Consider how many fewer iPods Apple would have sold; how many fewer jobs iPod production, distribution, and sales would have supported supported; how much lower Apple’s profits (and those of the entities in its supply chains) would have been; how much lower Apple’s research and development expenditures would have been; how much smaller the markets for music and video downloads, car accessories, jogging accessories, and docking stations would be; how many fewer jobs those industries would support; and the lower profits those industries would generate. Now multiply that process by the hundreds of other similarly ubiquitous devices and gadgets: computers, Blu-Ray devices, and every other product that is designed in the United States and assembled in China from components made in the United States and elsewhere.

The Atlantic’s James Fallows characterizes the complementarity of U.S. and Chinese production sharing as following the shape of a “Smiley Curve” plotted on a chart where the production process from start to finish is measured along the horizontal axis and the value of each stage of production is measured on the vertical axis. U.S. value-added comes at the early stages—in branding, product conception, engineering, and design. Chinese value-added operations occupy the middle stages—some engineering, some manufacturing and assembly, primarily. And more U.S. value-added occurs at the end stages in logistics, retailing, and after-market servicing. Under this typical production arrangement, collaboration, not competition, is what links U.S. and Chinese workers.

The proliferation of cross border investment and global production-supply chains is a major reason the world averted a global trade war of 1930s proportions during and in the wake of the recession, as described in this paper; it explains why Chinese currency appreciation between 2005 and 2008 did not reduce the U.S. trade deficit with China during that period, and why Yuan appreciation, alone, going forward will have no discernible impact on the deficit in this paper; and, it explains why the world should rejoice in China’s becoming the world’s largest exporter in 2009, in this oped.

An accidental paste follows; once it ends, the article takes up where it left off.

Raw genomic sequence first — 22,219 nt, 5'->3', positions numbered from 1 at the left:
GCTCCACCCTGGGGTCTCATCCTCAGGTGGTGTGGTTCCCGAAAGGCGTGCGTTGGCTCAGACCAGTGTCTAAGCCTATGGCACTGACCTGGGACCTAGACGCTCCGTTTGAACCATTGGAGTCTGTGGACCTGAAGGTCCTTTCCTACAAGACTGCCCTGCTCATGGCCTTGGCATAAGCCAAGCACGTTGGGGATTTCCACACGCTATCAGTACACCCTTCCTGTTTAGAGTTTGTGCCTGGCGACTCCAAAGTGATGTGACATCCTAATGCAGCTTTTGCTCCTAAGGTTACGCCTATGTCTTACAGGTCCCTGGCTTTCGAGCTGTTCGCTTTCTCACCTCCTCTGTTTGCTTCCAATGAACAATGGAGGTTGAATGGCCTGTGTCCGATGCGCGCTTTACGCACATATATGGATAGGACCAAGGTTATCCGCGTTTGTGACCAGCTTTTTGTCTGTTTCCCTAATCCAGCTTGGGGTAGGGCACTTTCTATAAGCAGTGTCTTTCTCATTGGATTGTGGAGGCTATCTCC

Global integration requires new thinking about trade statistics, which should be reported on a constituent value-added basis, if at all.  It also requires that trade policy get with the times and consist of goals that are not mired in the old  “Us” versus “Them” way of thinking.  Relying on old-fashioned trade statistics for 21st century policy decisions is a recipe for disaster.

Are Tea Partiers Anti-trade?

Where will the new Tea-Party-backed members of Congress come down on trade issues, such as the newly revised trade agreement with South Korea or the next farm bill?

Those elected to the House are the biggest question marks because very few of them have had to think much about trade, never mind actually cast a vote on it. In an op-ed in the Philadelphia Inquirer this week, I try to discern what direction the new members will take the generally pro-trade Republican Party, and which direction they should take it in light of the movement’s free-market, limited-government principles.

For my full take, see “Are Tea Partiers Anti-trade?”